Soy un pedazo de tierra que vale la pena
Soy una canasta con frijoles
Soy maradona contra inglaterra anotándote dos goles Soy lo que sostiene mi bandera
La espina dorsal del planeta es mi cordillera
Soy lo que me enseñó mi padre
El que no quiere a su patria no quiere a su madre Soy américa latina
Un pueblo sin piernas pero que camina
– [Americalatina, Calle 13]
Unfortunately, many people in Latin America — especially indigenous peoples — have seen their power over what they eat be taken away from them.
Indigenous peoples continue to be victims of widespread land grabbing, and priceless ancient knowledge is disappearing. There has been a disastrous reduction of natural biodiversity, too, as huge swathes of land have been taken over by multinational corporations for industrial food production. At the same time we are losing a wide variety of delicious, nutritious foods and traditional staples, as the industry focuses more and more on a narrow range of high-yielding, high-profit, modern monoculture crops.
Concerned by the dangers and damage already done to the region’s food system and environment through a combination of war, poverty, and profit-driven industrialisation over recent decades, Slow Food Youth Network (SFYN) groups across Latin America have joined forces to raise awareness about the need to fight for food sovereignty. They want to keep this variety and diversity alive. They want to protect the indigenous knowledge built up over centuries. They don’t want to look forward to a future of fewer and fewer foods, of forgotten cultures and destroyed ecosystems.
So, throughout a more than month-long #FoodisSOVEREIGNTY campaign, SFYN groups across Brazil, Peru, Mexico, Colombia, Chile, Puerto Rico, Bolivia, and Argentina are coordinating a broad range of events and actions around the topic of food sovereignty. They hope to promote the production and consumption of seasonal, local, traditional foods, as well as to open a discussion about the damaging effects of the industrialised food system on society and the environment.
As part of #FoodisSOVEREIGNTY, SFYN Brazil is running an ongoing educational campaign targeting four key topics: the power of choice, traceability and knowing where food comes from, local identity, and public policy (particularly focusing on CONSEA, the former Brazilian food safety council that the government tried to close down and has been kept by popular pressure). In Peru, SFYN Lambayeque have arranged a number of food sovereignty workshops with various groups, including indigenous.
Quechua-speaking communities; the focus of these workshops is also on promoting the preservation of native languages. In Puerto Rico, SFYN recently collaborated with the University of Puerto Rico to organise workshops about food sovereignty during Cinco dias con nuestra tierra (‘5 days with our Earth’), one of Puerto Rico’s biggest agricultural fairs that attracts hundreds of thousands of visitors annually.
While SFYN Puerto Rico took the academic approach, SFYN Valle del Cauca in Colombia took the creative one, organising various artistic, musical, and gastronomical activities to support food sovereignty and promote indigenous people’s rights. In Mexico, SFYN Tlaxcala have been working with local producers, chefs, and restaurants to organise workshops championing local gastronomy – including an event explaining and exploring the richness of the nopal cactus, the emblem of Mexico’s native cuisine, with chef Alejandro Muñoz Pérez and local nopal farmer Flavia De Albino Ortega.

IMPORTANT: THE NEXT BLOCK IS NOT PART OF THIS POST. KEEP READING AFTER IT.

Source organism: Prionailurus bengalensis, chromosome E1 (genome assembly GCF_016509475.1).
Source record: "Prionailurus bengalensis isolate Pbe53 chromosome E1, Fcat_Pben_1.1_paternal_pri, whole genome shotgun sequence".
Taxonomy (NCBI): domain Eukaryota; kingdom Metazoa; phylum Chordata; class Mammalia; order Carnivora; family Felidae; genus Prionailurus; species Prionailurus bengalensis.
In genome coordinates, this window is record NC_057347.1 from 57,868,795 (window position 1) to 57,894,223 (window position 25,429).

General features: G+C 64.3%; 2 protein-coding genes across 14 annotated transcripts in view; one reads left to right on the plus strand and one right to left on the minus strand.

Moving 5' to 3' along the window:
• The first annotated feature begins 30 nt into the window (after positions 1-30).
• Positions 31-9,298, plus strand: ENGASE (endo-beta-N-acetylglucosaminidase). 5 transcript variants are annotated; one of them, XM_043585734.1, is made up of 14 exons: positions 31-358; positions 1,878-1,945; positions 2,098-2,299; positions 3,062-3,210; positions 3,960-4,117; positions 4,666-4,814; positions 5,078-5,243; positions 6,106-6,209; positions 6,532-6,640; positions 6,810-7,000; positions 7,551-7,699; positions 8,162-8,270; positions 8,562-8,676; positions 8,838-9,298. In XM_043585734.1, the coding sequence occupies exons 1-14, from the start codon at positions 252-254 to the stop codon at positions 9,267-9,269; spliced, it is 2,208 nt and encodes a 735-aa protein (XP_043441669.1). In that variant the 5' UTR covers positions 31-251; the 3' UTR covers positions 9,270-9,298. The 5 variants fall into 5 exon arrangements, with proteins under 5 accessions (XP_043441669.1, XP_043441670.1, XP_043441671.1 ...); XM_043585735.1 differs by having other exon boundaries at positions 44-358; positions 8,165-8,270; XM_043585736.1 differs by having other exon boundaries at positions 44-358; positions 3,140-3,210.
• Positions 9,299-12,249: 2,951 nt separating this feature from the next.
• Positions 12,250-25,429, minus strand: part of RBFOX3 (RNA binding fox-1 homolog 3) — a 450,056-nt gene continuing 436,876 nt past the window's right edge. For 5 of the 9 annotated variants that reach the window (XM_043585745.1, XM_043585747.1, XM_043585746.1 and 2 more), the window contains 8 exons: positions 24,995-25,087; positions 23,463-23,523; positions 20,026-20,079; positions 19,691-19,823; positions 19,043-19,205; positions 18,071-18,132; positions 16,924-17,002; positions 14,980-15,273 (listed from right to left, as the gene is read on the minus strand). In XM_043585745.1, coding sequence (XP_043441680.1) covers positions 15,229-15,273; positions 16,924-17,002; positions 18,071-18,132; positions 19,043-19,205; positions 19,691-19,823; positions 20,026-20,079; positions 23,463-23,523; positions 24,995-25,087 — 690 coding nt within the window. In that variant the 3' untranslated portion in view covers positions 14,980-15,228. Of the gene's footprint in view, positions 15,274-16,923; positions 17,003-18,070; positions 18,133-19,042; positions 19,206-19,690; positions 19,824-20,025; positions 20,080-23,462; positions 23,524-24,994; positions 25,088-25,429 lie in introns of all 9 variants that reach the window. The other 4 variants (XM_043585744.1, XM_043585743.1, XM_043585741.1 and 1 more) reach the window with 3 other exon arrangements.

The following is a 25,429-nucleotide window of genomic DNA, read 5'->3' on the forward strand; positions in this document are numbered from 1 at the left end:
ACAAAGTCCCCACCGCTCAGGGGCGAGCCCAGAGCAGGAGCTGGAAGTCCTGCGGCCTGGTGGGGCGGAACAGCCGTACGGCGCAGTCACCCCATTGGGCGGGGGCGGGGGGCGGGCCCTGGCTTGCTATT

During the #FoodisSOVEREIGNTY campaign, the third annual SFYN World Disco Soup Day, on April 27th, offered a chance to reflect on one particular issue within the food system: food waste due to industrial overproduction. A total of 27 World Disco Soup Day events were organised by SFYN groups across Latin America, each addressing the problem of food waste in a unique way, as well as drawing attention to other issues. SFYN Peru organised a Disco Soup in every region of the country, with events combining the fight against food waste with workshops and activities on food sovereignty as well as protecting indigenous people’s culinary and cultural heritage. The Buenos Aires event in Argentina also featured workshops on the preservation of traditional food products and dishes, while events organised across Brazil integrated workshops and presentations on everything from food sovereignty and the right to nutritional food, to making compost, ecogastronomy, urban agriculture, and edible plants.
In Colombia, SFYN Valle del Cauca organised the Disco Soup in a rural area, in the town of Dagua. Whereas in Bogota the event featured chefs from the Slow Food Chefs Alliance preparing amazing soups using local products. SFYN Mexico used the occasion of World Disco Soup Day and the campaign to officially launch the youth network on a national level, linking the regional groups together. Their Disco Soups across the country stressed the importance of eating local, seasonal food. In Mexico City they had workshops focusing on sustainable cities and food waste reduction, while in San Cristóbal de las Casas they held the first Disco Soup with the goal of social integration between indigenous youth and urban youth.
From biodiversity and food security to ancient knowledge and traditional dishes disappearing, there is a lot at stake if we continue to lose food sovereignty. And there is a lot happening around Latin America this month to try and stop that from happening.
Follow the SFYN #FoodisSOVEREIGNTY campaign on Facebook and Instagram. Share, like, and re-post to spread the word or, if there is an event happening near you, go along and join in the fight to save food sovereignty. Let’s help preserve our roots, in order to protect our food future!